The Voice strategy applied to engagements on ESG issues might affect firms’ reporting decisions and symbolic ESG performance, but what about real decisions? In this study, we investigate the effect of environmental shareholder activism on target firms’ innovation strategies, particularly their green and dirty innovation output. We posit that the relationship is theoretically ambiguous and can be driven either by better monitoring and higher scrutiny by shareholders and stakeholders or by shorttermism, legitimacy gains, and career concerns. We utilize the Direct Acyclic Graph (DAG) to construct our empirical strategy. We also use a hurdle model coupled with propensity score matching and a difference in difference specification in an attempt to estimate an unbiased average treatment effect for the treated (ATT). The results of the first stage show no evidence of a relationship between shareholder environmental activism through shareholder proposals and a firm’s likelihood of engaging in either type of innovation. In the second stage, we find weak evidence for a negative relationship between environmental shareholder activism and dirty innovation. The estimated economic magnitude of this potentially causal relationship ranges from a 25% to a 53% reduction in dirty innovation output among target firms. However, we are unable to obtain reliable estimates for the relationship between environmental shareholder activism and green innovation. Through a cross-sectional analysis, we further show that firms subject to a higher regulatory environmental scrutiny through the TRI reporting requirements drive the negative relationship between environmental shareholder activism and dirty innovation, and we also find weak evidence for the superior ability of institutional activist to influence firms’ dirty innovation output. Our findings contribute to the voice versus exit debate by showing that voice can be effective in curbing firms’ negative environmental externalities but might not result in the provision of public goods. We inform the debate on shareholder proposal rules by showing that environmental shareholder proposals, often excluded by SEC rule 14a-8, have the potential to promote sustainability in the private sector.
    • Three Papers on Patient Experiences with Symptom Persistent Lyme Disease in Canada

      Ciotti, Sarah; Department of Child and Youth Studies
      This dissertation consists of three empirical papers on patient experiences with symptom persistent Lyme disease in Canada. Lyme disease infection rates are rising across the country, a phenomenon attributed to climate change and the northern migration of ticks. The focus of this dissertation can advance knowledge in this area by addressing a gap in the current academic literature (a lack of patient voices). It is important that researchers continue to seek representation of patients’ embodied experiences in health research to advance equity and inclusion in healthcare. Study 1, an autoethnographic study, explores one researcher’s embodied experiences with co-occurring identities as a researcher, health professional, and patient living with chronic illness (symptom persistent Lyme disease). Study 2, a case study, explores the experiences of one young person, who is a patient with symptom persistent Lyme disease in Canada through collaborative research. Study 3, a qualitative study utilizing descriptive exploratory methodology, explores mothers’ experiences with symptom persistent Lyme disease in Canada. The findings from all three papers suggest that the government and public health agencies across the country should, on an ongoing basis, endeavor to advance public education on the risks of tick-borne illnesses. Further, the findings from each paper suggest that health professionals would benefit from continued education and training on tick-borne illness, and that ongoing collaboration between health professionals can be beneficial in the care and treatment of patients’ persistent Lyme disease symptoms. Finally, this dissertation highlights the benefits of collaborative healthcare (between alternative and Allopathic medicine) and may inform policy and decision-making focused on the prevention and treatment of Lyme disease in Canada.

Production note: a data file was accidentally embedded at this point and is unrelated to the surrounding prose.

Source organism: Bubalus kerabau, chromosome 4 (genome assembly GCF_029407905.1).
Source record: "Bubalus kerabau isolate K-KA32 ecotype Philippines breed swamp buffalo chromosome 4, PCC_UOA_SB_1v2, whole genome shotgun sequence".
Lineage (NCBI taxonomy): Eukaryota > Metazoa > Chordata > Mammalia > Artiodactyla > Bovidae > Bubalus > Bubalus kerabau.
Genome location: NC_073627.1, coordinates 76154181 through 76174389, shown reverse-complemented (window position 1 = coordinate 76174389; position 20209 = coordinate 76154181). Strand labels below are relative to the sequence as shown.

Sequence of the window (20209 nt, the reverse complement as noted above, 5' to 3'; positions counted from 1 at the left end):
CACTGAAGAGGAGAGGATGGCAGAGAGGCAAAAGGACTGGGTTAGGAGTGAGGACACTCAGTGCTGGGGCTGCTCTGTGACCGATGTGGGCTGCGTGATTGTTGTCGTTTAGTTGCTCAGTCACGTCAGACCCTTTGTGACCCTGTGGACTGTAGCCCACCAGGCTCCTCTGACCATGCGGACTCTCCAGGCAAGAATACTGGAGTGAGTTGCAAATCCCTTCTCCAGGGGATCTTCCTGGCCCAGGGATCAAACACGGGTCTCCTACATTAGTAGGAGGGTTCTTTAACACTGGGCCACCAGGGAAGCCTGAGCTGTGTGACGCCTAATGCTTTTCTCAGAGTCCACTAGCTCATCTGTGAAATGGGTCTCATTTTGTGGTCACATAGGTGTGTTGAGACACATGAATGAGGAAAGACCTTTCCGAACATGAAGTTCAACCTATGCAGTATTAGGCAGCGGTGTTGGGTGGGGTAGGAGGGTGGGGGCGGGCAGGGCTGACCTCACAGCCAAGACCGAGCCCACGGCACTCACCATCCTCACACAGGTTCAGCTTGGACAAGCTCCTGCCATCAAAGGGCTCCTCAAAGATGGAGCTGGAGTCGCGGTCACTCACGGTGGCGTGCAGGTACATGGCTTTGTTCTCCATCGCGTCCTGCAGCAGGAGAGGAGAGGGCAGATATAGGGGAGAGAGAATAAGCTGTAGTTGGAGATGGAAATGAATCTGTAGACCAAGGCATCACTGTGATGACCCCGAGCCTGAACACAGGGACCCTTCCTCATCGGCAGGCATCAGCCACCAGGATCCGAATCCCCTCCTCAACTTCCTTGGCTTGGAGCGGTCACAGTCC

• Uncovering the Psychological and Physiological Factors that Influence Performance and Choking Under Pressure

      Marini, Matthew; Applied Health Sciences Program